Where Cutthroat Competition Means Exactly ThatIgor Reichlin
The magic of market pricing hasn't yet reached Vasileostrovsky Farmers' Market in St. Petersburg, where prices for king-size cucumbers and juicy pears aren't set by supply and demand. Instead, pricing is dictated by hard-nosed traders from Azerbaijan, a craggy southern republic of the former Soviet Union.
Dipping bread into chipped mugs full of sour yogurt, the Azeri traders, most about 30, are quick to abandon their meal when customers approach. But many are just looking. Prices are shockingly high--120 rubles, about 12% of the average monthly salary, just for a kilogram of tomatoes.
EXOTIC SPOTS. Nor can the prices be talked down much. They rarely vary from stall to stall--or even from market to market inside the city. "The Azeri rule like kings at the market," says a state food-trade official in St. Petersburg. "They tell everyone what to do, and I don't know anyone who has tried to cross them."
For years, traders from exotic spots such as Azerbaijan or Uzbekistan have hawked top-quality, though expensive, produce, meats, and spices at similar markets in big Russian cities such as St. Petersburg. They had little competition because state-owned food stores were mostly empty. But on Jan. 2, Boris Yeltsin freed most prices. State stores started to fill up as prices rose.
Traders in other countries might be tempted to cut their prices to make them competitive with the state ones. Not the Azeris, who can go to extremes to maintain their already fat margins. They are organized like U.S. mobsters. Some sell; others make potential competitors offers they had better not refuse. That poses a huge problem for Russia as it lurches to a market economy.
To keep out competitors, such as Uzbeks, the Azeri enforcers first offer to buy their inventory even before they start unloading it. Uzbeks are a major threat: They can charge less because of low farming costs. Should competitors refuse to sell, they are warned by the Azeris to sell at going prices, or else. Punishment, sometimes death, can come swiftly to the stubborn. Sources say retribution is often carried out at ramshackle hotels that cater to produce traders.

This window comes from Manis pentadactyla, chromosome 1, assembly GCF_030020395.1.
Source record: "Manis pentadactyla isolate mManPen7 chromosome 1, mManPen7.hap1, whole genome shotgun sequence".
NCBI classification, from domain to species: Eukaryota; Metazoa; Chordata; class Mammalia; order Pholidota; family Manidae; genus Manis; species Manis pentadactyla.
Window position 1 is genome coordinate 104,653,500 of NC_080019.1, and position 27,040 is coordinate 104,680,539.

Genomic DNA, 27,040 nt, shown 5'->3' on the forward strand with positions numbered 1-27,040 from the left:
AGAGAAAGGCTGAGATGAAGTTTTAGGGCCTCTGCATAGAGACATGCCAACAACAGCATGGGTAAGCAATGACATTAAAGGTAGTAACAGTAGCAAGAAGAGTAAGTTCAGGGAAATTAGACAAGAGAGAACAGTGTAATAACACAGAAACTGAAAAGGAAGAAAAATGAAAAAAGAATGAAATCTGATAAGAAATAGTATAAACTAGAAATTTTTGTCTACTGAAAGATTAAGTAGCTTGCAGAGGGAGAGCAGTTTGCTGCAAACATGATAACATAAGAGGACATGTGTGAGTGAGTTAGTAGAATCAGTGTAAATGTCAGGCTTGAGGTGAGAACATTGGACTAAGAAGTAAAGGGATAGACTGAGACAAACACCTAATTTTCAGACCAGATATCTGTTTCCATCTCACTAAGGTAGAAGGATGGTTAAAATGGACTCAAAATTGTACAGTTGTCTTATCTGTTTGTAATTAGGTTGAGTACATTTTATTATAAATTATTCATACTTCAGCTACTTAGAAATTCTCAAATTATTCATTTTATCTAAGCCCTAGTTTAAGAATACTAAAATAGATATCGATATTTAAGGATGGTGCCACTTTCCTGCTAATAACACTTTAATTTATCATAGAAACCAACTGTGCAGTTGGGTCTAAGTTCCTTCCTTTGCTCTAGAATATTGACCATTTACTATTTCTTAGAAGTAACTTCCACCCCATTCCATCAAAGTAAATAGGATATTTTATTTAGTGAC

The situation isn't limited to St. Petersburg. Observers say many fruit stalls in Moscow markets are also controlled by the Azeri Mafia. Trading is expanding from sweet apples and pomegranates to weapons and drugs.
A CRACKDOWN FAILS. The Azeri stranglehold on farmers' markets could be cracked if enough competitors operated in cities such as St. Petersburg. But political turmoil in the wake of the Soviet breakup has prevented that. "We should be getting winter apples from Georgia, fruit from Ukraine and Moldova, and lots of cheeses and meat from the Baltics," says Vladimir Khurtsilava, general manager of the Vasileostrovsky market. "None of that is coming this year."
As food supplies get tighter, especially during the winter, law enforcement authorities are loath to push the Azeris too hard. A decade ago, city authorities attempted a sweep of the market Mafia. But it didn't work, and now the markets are the only reliable source of fresh fruits and vegetables in the winter. Market director Khurtsilava explains that the Azeris have put a lot of money into greenhouses and transport. "They are just protecting their investment," he says.
The final blow to the market Mafia will come when stores are privatized and new owners look for independent sources of supply. But selling off stores has been laboriously slow. And until then, the Azeris at Vasileostrovsky Market will operate as they please.